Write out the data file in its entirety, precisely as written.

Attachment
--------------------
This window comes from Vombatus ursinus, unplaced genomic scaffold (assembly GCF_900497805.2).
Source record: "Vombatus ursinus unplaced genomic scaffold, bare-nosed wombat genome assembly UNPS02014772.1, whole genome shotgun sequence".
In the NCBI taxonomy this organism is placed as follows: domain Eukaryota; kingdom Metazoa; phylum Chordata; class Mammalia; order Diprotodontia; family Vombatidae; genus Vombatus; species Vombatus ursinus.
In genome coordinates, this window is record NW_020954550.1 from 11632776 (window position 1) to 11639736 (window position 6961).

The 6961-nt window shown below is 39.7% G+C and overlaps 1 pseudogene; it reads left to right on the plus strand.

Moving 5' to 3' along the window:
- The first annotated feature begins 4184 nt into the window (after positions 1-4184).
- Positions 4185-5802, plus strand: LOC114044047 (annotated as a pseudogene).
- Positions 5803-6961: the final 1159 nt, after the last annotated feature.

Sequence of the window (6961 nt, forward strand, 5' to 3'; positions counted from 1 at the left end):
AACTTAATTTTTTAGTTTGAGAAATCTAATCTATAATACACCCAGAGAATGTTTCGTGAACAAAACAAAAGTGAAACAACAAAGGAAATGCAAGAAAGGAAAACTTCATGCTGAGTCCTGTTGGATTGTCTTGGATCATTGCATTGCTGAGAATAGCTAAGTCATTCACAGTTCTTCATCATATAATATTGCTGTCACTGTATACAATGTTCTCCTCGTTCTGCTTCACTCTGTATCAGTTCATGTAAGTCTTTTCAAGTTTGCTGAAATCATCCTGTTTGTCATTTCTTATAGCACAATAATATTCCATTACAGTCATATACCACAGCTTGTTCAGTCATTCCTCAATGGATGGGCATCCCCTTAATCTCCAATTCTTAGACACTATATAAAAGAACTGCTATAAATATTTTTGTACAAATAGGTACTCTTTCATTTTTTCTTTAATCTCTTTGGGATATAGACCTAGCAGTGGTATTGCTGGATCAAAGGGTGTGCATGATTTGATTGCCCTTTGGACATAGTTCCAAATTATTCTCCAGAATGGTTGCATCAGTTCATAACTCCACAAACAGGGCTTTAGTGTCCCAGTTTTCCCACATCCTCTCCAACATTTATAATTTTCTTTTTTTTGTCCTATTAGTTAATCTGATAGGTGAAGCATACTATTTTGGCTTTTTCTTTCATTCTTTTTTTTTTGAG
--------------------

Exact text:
This window comes from Vombatus ursinus, unplaced genomic scaffold (assembly GCF_900497805.2).
Source record: "Vombatus ursinus unplaced genomic scaffold, bare-nosed wombat genome assembly UNPS02014772.1, whole genome shotgun sequence".
In the NCBI taxonomy this organism is placed as follows: domain Eukaryota; kingdom Metazoa; phylum Chordata; class Mammalia; order Diprotodontia; family Vombatidae; genus Vombatus; species Vombatus ursinus.
In genome coordinates, this window is record NW_020954550.1 from 11632776 (window position 1) to 11639736 (window position 6961).

The 6961-nt window shown below is 39.7% G+C and overlaps 1 pseudogene; it reads left to right on the plus strand.

Moving 5' to 3' along the window:
- The first annotated feature begins 4184 nt into the window (after positions 1-4184).
- Positions 4185-5802, plus strand: LOC114044047 (annotated as a pseudogene).
- Positions 5803-6961: the final 1159 nt, after the last annotated feature.

Sequence of the window (6961 nt, forward strand, 5' to 3'; positions counted from 1 at the left end):
AACTTAATTTTTTAGTTTGAGAAATCTAATCTATAATACACCCAGAGAATGTTTCGTGAACAAAACAAAAGTGAAACAACAAAGGAAATGCAAGAAAGGAAAACTTCATGCTGAGTCCTGTTGGATTGTCTTGGATCATTGCATTGCTGAGAATAGCTAAGTCATTCACAGTTCTTCATCATATAATATTGCTGTCACTGTATACAATGTTCTCCTCGTTCTGCTTCACTCTGTATCAGTTCATGTAAGTCTTTTCAAGTTTGCTGAAATCATCCTGTTTGTCATTTCTTATAGCACAATAATATTCCATTACAGTCATATACCACAGCTTGTTCAGTCATTCCTCAATGGATGGGCATCCCCTTAATCTCCAATTCTTAGACACTATATAAAAGAACTGCTATAAATATTTTTGTACAAATAGGTACTCTTTCATTTTTTCTTTAATCTCTTTGGGATATAGACCTAGCAGTGGTATTGCTGGATCAAAGGGTGTGCATGATTTGATTGCCCTTTGGACATAGTTCCAAATTATTCTCCAGAATGGTTGCATCAGTTCATAACTCCACAAACAGGGCTTTAGTGTCCCAGTTTTCCCACATCCTCTCCAACATTTATAATTTTCTTTTTTTTGTCCTATTAGTTAATCTGATAGGTGAAGCATACTATTTTGGCTTTTTCTTTCATTCTTTTTTTTTTGAG